Formed in Oslo in 1992/93, WHITE WILLOW has built a reputation over the years as a diverse, subtle, progressively-focused group, their albums always critically acclaimed and revered as influential. They were a part of the original revival of progressive rock in Scandinavia that also included Änglagård, Anekdoten, and Landberk, and original Änglagård drummer Mattias Olsson is the drummer of WHITE WILLOW. Fusing influences from 1970s prog rock and folk rock, hard rock, electronica, and even some pop influences, with each album they explore new territories. A common thread throughout all the albums though, is the use of female vocals and the employment of huge arsenals of vintage keyboards and synthesizers, notably Mellotrons, Chamberlins, Moogs, Solinas, Prophets, and more. Among the bands/artists admired by WHITE WILLOW are Genesis, Blue Öyster Cult, King Crimson, Fairport Convention, Nick Drake, Joni Mitchell and Norwegian bands ranging from Høst to Darkthrone.
WHITE WILLOW’s first album since 2011’s well-received Terminal Twilight sees the outfit exploring some of the most “progressive” territory the band has ever ventured into, with several lengthy tracks and more instrumental passages than they are usually known for. Musically the album builds upon the foundation of its predecessor, with a modern approach to production. Future Hopes also features a heavy use of synthesizers, including the unique textures of the famed Blade Runner synth, the Yamaha CS80.
The Future Hopes lineup, which as always is a loose constellation of musicians with multi-instrumentalists Jacob Holm-Lupo and Mattias Olsson at the core, sees the return of several WHITE WILLOW stalwarts, including flautist Ketil Einarsen (Jaga Jazzist, Motorpsycho), keyboardist Lars Fredrik Frøislie (Wobbler, Tusmørke), and bassist Ellen Andrea Wang (Pixel, Manu Katché Quartet). The singer is however a new arrival. Venke Knutson is best known in her native Norway for a string of Top 10 hits and is well established as a solo pop artist. She came into Holm-Lupo’s orbit as a guest singer with his other project, The Opium Cartel. Guesting on several tracks and putting a clear stamp on the album is Norway’s trailblazing guitar hero Hedvig Mollestad, known from her own Hedvig Mollestad Trio. Holm-Lupo felt the material needed a soloist who could both navigate the tricky, almost jazz-influenced chord and time changes on the album while at the same time retaining a rock edge, and Hedvig fit the bill perfectly.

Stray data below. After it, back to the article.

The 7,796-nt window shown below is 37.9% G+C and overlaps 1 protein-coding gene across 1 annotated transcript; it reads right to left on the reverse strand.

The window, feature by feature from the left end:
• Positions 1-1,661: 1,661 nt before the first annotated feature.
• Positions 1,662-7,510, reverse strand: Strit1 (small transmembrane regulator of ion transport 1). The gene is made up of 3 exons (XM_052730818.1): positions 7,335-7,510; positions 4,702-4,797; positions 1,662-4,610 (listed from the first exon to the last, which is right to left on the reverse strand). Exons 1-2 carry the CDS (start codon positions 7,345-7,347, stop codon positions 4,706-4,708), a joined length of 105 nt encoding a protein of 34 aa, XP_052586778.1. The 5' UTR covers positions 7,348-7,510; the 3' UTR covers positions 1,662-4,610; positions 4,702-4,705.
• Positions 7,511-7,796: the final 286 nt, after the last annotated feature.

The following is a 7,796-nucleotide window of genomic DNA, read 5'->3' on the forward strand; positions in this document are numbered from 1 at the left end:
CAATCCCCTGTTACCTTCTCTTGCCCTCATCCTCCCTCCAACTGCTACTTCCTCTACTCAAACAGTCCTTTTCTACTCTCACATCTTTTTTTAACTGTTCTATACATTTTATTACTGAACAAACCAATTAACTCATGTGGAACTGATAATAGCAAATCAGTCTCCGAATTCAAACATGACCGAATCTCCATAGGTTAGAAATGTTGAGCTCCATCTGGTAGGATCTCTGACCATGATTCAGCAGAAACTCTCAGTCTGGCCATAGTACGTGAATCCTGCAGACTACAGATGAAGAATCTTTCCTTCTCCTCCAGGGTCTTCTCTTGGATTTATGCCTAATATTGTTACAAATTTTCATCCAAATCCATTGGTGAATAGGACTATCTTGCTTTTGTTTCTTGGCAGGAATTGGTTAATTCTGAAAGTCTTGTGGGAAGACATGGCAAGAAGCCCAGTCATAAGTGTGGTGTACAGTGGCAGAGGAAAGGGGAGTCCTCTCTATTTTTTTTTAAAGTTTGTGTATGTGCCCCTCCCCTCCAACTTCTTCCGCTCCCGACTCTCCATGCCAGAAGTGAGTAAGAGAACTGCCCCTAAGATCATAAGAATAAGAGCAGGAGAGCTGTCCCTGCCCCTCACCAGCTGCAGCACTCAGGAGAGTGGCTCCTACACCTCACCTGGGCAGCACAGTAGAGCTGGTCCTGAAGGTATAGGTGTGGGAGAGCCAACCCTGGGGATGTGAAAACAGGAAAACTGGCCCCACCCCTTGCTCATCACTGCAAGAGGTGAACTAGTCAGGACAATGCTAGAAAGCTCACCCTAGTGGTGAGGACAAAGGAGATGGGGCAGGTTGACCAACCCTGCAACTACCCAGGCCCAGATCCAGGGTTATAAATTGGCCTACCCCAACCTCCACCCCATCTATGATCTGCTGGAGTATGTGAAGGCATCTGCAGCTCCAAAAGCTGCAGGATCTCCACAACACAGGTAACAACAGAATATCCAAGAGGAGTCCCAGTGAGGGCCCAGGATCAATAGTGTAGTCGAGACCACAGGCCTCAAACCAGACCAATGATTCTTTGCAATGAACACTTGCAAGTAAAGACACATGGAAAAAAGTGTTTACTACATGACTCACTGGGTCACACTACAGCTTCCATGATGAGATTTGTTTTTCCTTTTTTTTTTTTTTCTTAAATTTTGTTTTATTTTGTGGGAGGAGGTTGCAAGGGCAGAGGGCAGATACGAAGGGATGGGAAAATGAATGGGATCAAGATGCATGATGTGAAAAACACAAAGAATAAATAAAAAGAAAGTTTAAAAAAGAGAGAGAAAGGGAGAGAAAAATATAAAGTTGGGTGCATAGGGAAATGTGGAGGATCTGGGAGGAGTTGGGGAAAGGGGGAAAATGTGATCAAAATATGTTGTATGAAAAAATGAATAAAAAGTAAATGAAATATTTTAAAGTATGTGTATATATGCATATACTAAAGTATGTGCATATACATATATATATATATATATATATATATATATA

Future Hopes was mixed by highly respected Norwegian Grammy-nominated engineer Christian Engfelt, known for his work on the Elephant9/Reine Fiske album, Atlantis, and the Todd Rundgren/Lindstrøm collaboration, Runddans. The record was mastered by Grammy Award-winning audiophile legend Bob Katz, and completed with a specially commissioned painting by Roger Dean. The CD and digital versions of the album also feature two bonus tracks, including an original tune, “Damnation Valley,” as well as WHITE WILLOW‘s unusual cover of The Scorpions’ classic dirge, “Animal Magnetism,” re-interpreted as a Tangerine Dream-like electronic piece while still retaining the heaviness of the original. The star on the track is New York-based clarinetist David Krakauer, knows as the world’s foremost klezmer clarinetist, with countless credits to his name both with his own projects, in jazz constellations, with many of the world’s best philharmonic orchestras and with soundtrack music. Krakauer is a recipient of many prestigious nominations and awards, from DownBeat to the Grammys.
released March 31, 2017
Venke Knutson vocals
Jacob Holm-Lupo guitars, synthesizers, keyboards, backing vocals Mattias Olsson drums, percussion, e-bow, sounds & noises
Lars Fredrik Frøislie synthesizers, keyboards
Ketil Vestrum Einarsen wind controller, ute
Ellen Andrea Wang bass guitar
Hedvig Mollestad guitar
David Krakauer clarinet
Ole Øvstedal guitar
Kjersti Løken trumpet
Produced by Jacob Holm-Lupo
Mixed by Christian Engfelt
Mastering by Bob Katz at Digital Domain
Recorded by Jacob Holm-Lupo at The Dude Ranch, Oslo
Additional recordings by Lars Fredrik Frøislie at LFF Studios, Oslo, by Mattias Olsson at Roth Händle Studios, Stockholm, and by Scott Jacoby at Eusonia Studios, New York
Damnation Valley mixed by Lars Fredrik Frøislie
White Willow is grateful to: Ken Golden, Roger Dean, Christian Engfelt, Hedvig Mollestad, David Krakauer, Ole Øvstedal, Kjersti Løken, Scott Jacoby, Steven Saporta and Peter Singsaas
Venke Knutson appears by kind permission of Universal Music
supported by 25 fans who also own “Future Hopes (24/96 hi-res version)”
These guys have horns and cellos, and they're not afraid to use them. If you're looking for a Yes or Genesis clone you're out of luck, but if you want a band who take the time to stretch out and give a song time to develop you're in luck.
I'm going to change my mind about my favourite track regularly.
Oh, and flutes.
supported by 24 fans who also own “Future Hopes (24/96 hi-res version)”
In the wake of buying the Welcome To The Planet I also went for this older "EP" (clocking in on 70 minutes a rather big big EP...) as a final farewell to a very bright bright star that sadly doesn't shine anymore. Carsten Pieper
supported by 21 fans who also own “Future Hopes (24/96 hi-res version)”
What can I say about Big Big Train that I haven’t said before?
This album took a little while to grow on me but by the time I saw it live I was in love with its humongous, over-egged pomposity! They do it all with such passion, excitement and amazing musicianship.